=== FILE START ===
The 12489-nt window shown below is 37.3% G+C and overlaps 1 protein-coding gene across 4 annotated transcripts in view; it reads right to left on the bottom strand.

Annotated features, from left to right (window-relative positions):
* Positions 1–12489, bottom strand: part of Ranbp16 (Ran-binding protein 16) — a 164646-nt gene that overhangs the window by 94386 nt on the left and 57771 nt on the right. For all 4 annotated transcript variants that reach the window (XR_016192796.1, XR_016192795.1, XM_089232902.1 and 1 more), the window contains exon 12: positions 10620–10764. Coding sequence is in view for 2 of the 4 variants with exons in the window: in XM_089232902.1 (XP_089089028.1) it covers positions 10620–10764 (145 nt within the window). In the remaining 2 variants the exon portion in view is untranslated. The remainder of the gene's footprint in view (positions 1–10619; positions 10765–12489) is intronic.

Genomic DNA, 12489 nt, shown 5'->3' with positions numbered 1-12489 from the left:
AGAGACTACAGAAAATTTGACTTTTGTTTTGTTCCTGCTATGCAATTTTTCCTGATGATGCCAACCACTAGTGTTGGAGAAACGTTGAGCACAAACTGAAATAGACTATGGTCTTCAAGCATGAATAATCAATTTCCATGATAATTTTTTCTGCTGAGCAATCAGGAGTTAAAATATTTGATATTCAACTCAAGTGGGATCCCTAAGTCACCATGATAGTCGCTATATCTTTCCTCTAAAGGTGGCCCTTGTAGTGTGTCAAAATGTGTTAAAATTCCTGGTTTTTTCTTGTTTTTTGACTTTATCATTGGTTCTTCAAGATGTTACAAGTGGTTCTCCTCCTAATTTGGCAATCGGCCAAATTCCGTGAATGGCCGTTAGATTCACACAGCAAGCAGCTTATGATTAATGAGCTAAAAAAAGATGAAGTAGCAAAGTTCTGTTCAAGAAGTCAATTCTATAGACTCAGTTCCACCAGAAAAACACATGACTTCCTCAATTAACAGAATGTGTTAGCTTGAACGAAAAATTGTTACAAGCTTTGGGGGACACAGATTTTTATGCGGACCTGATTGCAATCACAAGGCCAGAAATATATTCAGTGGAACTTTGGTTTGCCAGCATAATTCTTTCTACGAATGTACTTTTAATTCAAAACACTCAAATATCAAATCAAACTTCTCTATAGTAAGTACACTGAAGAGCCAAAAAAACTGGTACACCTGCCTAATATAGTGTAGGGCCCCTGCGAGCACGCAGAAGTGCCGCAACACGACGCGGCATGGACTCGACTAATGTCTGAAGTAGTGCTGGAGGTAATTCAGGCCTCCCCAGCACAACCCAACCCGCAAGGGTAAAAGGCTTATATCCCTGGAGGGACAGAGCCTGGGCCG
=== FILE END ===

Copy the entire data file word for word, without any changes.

The 12489-nt window shown below is 37.3% G+C and overlaps 1 protein-coding gene across 4 annotated transcripts in view; it reads right to left on the bottom strand.

Annotated features, from left to right (window-relative positions):
* Positions 1–12489, bottom strand: part of Ranbp16 (Ran-binding protein 16) — a 164646-nt gene that overhangs the window by 94386 nt on the left and 57771 nt on the right. For all 4 annotated transcript variants that reach the window (XR_016192796.1, XR_016192795.1, XM_089232902.1 and 1 more), the window contains exon 12: positions 10620–10764. Coding sequence is in view for 2 of the 4 variants with exons in the window: in XM_089232902.1 (XP_089089028.1) it covers positions 10620–10764 (145 nt within the window). In the remaining 2 variants the exon portion in view is untranslated. The remainder of the gene's footprint in view (positions 1–10619; positions 10765–12489) is intronic.

Genomic DNA, 12489 nt, shown 5'->3' with positions numbered 1-12489 from the left:
AGAGACTACAGAAAATTTGACTTTTGTTTTGTTCCTGCTATGCAATTTTTCCTGATGATGCCAACCACTAGTGTTGGAGAAACGTTGAGCACAAACTGAAATAGACTATGGTCTTCAAGCATGAATAATCAATTTCCATGATAATTTTTTCTGCTGAGCAATCAGGAGTTAAAATATTTGATATTCAACTCAAGTGGGATCCCTAAGTCACCATGATAGTCGCTATATCTTTCCTCTAAAGGTGGCCCTTGTAGTGTGTCAAAATGTGTTAAAATTCCTGGTTTTTTCTTGTTTTTTGACTTTATCATTGGTTCTTCAAGATGTTACAAGTGGTTCTCCTCCTAATTTGGCAATCGGCCAAATTCCGTGAATGGCCGTTAGATTCACACAGCAAGCAGCTTATGATTAATGAGCTAAAAAAAGATGAAGTAGCAAAGTTCTGTTCAAGAAGTCAATTCTATAGACTCAGTTCCACCAGAAAAACACATGACTTCCTCAATTAACAGAATGTGTTAGCTTGAACGAAAAATTGTTACAAGCTTTGGGGGACACAGATTTTTATGCGGACCTGATTGCAATCACAAGGCCAGAAATATATTCAGTGGAACTTTGGTTTGCCAGCATAATTCTTTCTACGAATGTACTTTTAATTCAAAACACTCAAATATCAAATCAAACTTCTCTATAGTAAGTACACTGAAGAGCCAAAAAAACTGGTACACCTGCCTAATATAGTGTAGGGCCCCTGCGAGCACGCAGAAGTGCCGCAACACGACGCGGCATGGACTCGACTAATGTCTGAAGTAGTGCTGGAGGTAATTCAGGCCTCCCCAGCACAACCCAACCCGCAAGGGTAAAAGGCTTATATCCCTGGAGGGACAGAGCCTGGGCCG